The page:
Over 400 string students perform in the annual String Spectacular on Jan. 10, 2005. During the concert, Ms. G receives a framed announcement from Bloomington Mayor Mark Kruzan proclaiming Jan. 10 as Hoosier Youth Philharmonic Day in honor of her 25 years as director. The Hoosier Youth Philharmonic will be traveling to perform in Honolulu, Hawaii, over spring break.


A Music Advisory Panel is formed of teachers and parents from ALL levels and areas of MCCSC music programs to address concerns. In particular is the middle school elective options, which makes it difficult for students in music and is not equitable across the board. Another concern is the new “Twenty First Century Scholars Program,” which encourages high school students to take classes that will count toward their ultimate college credit, usually at the expense of electives. Also, next school year the MCCSC will be opening New Tech High School, which will offer NO arts classes.


MCCSC transportation asks Ms. G to come up with a way to save money for the transporting of elementary string students. Ms. Enzinger suggests that elementary strings become “centralized” by having continuing and beginning strings on the same days at the same sites, eliminating the need for so many busses.


Elementary string program (in entirety) is put on the chopping block by MCCSC school board due to financial crisis. A task force is formed by the orchestra to try to raise the needed money to pay for the program, for at least a year, which is estimated to be about $20,000 for teacher pay and transportation. The Board hosts a “community meeting” at BHSN on Feb. 14, 2010, as many other programs (but strings is the only musical program affected) are designated to be eliminated, and the public is outraged. High school string musicians volunteer to play music before the meeting — and they speak to the board, along with dozens of parents and orchestra alumni. After all is said and done, we are told that we can “try” to raise the money and the Save Our Strings force is challenged to do so by May 14, 2010. Plans include everything from a faculty recital to donation jars in stores throughout the city and county. Monies can be donated through the MCCS Foundation, and dollars start pouring in. But, there is fear there won’t be enough. Joshua Bell, a Bloomington native, former school orchestra musician, and now world-renowned concert violinist, holds a benefit concert in April at the IU Musical Arts Center to raise the needed funds. He donates all proceeds from the concert to go to the MCCSC elementary string program and raises $24,500. The elementary program is saved!! But this is a wake up call.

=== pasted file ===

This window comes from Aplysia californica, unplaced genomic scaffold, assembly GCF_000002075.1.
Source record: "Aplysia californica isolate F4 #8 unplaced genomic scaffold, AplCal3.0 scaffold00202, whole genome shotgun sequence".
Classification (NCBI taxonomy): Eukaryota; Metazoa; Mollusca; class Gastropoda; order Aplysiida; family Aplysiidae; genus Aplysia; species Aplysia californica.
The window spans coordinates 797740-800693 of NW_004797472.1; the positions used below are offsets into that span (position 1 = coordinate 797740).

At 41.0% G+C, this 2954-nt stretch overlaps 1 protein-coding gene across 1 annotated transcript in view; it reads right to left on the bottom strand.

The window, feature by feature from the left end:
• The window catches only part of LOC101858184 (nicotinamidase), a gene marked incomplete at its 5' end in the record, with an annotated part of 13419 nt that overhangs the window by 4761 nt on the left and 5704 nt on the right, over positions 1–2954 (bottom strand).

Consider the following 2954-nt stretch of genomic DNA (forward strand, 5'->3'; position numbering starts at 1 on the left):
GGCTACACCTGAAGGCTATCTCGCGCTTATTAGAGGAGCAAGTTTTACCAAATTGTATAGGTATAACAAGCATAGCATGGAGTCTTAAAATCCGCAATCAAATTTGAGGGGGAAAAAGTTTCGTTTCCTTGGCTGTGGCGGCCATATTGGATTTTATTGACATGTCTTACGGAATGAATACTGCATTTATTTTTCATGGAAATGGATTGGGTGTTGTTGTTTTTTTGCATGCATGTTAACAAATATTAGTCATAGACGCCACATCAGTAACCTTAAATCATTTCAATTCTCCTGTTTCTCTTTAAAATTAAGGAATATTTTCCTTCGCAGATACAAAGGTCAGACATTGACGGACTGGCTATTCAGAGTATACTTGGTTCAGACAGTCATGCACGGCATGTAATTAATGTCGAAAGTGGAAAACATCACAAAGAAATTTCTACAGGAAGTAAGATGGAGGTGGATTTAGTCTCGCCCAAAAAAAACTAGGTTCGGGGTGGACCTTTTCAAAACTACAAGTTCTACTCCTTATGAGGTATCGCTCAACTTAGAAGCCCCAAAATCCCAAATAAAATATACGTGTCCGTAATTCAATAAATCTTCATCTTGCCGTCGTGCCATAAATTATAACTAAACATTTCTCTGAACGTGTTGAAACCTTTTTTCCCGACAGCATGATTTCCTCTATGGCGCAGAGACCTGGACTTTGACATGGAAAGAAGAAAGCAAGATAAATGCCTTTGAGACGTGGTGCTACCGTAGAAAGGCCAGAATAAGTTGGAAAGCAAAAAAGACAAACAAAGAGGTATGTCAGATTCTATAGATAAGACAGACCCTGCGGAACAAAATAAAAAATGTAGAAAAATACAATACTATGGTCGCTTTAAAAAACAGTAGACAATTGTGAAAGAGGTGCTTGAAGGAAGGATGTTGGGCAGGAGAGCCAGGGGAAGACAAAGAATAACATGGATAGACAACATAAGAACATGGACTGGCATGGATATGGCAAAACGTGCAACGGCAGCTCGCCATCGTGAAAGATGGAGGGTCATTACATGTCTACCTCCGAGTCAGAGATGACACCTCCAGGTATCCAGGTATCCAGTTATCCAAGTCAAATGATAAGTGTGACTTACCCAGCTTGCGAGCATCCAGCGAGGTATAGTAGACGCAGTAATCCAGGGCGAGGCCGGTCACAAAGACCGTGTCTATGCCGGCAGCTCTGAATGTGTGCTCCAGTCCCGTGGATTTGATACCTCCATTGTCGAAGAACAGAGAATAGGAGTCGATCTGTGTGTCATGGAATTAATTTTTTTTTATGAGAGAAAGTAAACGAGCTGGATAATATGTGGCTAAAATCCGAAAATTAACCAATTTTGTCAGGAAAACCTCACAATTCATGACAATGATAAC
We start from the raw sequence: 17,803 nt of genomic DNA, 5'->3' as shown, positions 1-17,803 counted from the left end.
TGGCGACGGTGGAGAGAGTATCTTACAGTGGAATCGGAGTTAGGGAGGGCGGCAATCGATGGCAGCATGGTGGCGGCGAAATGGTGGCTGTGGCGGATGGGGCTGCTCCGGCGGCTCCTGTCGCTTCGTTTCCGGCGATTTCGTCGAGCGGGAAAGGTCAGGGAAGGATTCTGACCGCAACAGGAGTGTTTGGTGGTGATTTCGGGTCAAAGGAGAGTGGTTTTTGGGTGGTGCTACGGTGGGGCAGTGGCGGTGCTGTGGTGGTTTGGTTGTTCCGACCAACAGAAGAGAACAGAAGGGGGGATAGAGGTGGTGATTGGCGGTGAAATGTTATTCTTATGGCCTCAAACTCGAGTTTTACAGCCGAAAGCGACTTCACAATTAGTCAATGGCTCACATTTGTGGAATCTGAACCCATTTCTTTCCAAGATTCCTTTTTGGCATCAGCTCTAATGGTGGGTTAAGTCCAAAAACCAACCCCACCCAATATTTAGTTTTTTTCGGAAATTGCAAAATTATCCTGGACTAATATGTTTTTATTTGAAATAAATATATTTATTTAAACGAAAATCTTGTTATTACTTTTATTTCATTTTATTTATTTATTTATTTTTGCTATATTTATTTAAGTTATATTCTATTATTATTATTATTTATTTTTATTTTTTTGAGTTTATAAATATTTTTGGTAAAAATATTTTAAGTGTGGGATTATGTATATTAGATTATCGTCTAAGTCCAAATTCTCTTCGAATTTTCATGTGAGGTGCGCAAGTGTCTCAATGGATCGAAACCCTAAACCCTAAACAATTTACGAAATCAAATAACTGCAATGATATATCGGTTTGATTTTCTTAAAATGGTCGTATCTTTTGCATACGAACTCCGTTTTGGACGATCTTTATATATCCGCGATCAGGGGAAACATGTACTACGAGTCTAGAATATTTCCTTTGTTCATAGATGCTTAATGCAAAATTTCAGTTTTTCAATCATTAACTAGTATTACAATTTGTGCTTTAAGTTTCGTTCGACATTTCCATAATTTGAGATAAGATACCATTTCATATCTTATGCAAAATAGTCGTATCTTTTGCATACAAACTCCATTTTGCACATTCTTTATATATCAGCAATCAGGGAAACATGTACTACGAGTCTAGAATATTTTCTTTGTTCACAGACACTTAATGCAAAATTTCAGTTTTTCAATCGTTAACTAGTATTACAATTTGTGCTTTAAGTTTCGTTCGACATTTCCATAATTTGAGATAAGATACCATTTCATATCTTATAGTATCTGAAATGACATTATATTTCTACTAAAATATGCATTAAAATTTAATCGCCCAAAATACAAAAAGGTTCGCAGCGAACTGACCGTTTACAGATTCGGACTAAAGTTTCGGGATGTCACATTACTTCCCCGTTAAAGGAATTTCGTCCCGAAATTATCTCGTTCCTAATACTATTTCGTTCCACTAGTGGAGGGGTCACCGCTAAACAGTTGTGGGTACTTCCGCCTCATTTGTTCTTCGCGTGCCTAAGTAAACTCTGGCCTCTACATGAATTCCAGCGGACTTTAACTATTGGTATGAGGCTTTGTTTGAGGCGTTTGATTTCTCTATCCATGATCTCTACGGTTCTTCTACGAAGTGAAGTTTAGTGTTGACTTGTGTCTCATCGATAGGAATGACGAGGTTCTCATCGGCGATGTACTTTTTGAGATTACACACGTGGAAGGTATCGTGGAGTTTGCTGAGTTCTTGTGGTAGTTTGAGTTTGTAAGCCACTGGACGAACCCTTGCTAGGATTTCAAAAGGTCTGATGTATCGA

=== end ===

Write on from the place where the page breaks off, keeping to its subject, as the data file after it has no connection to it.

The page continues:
November, 2010

The Bloomington people vote in favor of a tax referendum for the school system!


Jackson Creek M.S. and Batchelor M.S. both lose an orchestra class, going from 2 classes to 1. June 2, 2011 In spite of the referendum, a contract is presented to the MCCSC faculty by the teacher’s union who has been working with administration. It is proposed to eliminate all extracurricular pay stipends and, therefore, eliminating all extracurricular programs, including sports. “Nothing” will happen after 2:30. For us: no concerts, no tours, no public ensemble playing, no ISSMA contests. Immediately Tina Peterson, MCCS Foundation Director, starts investigating what her organization might be able to do. More than $200,000 is needed to restore the positions Many, many fundraisers are created from golf scrambles to silent auctions to the “largest car wash” ever. Teachers and school board members march side by side in the July 4 th parade to raise public awareness. The money is raised! All extracurricular activities are saved.


Feb. 14 is declared Hoosier Youth Philharmonic Day by Mayor John Hamilton in honor of the HYP being invited to perform at the Capital Orchestra Festival at the Kennedy Center for the Performing Arts in Washington, D.C. May, 2016 Ms. Gouker announces her retirement after 40 years (36 within the MCCSC) of teaching. November, 2016 Again Bloomington and Monroe County votes vote to continue the tax referendum for the schools! Thank you!!


MCCSC school board approves a beginning band program at the 6 th grade level, in direct conflict with our existing elementary string program — same days/same times.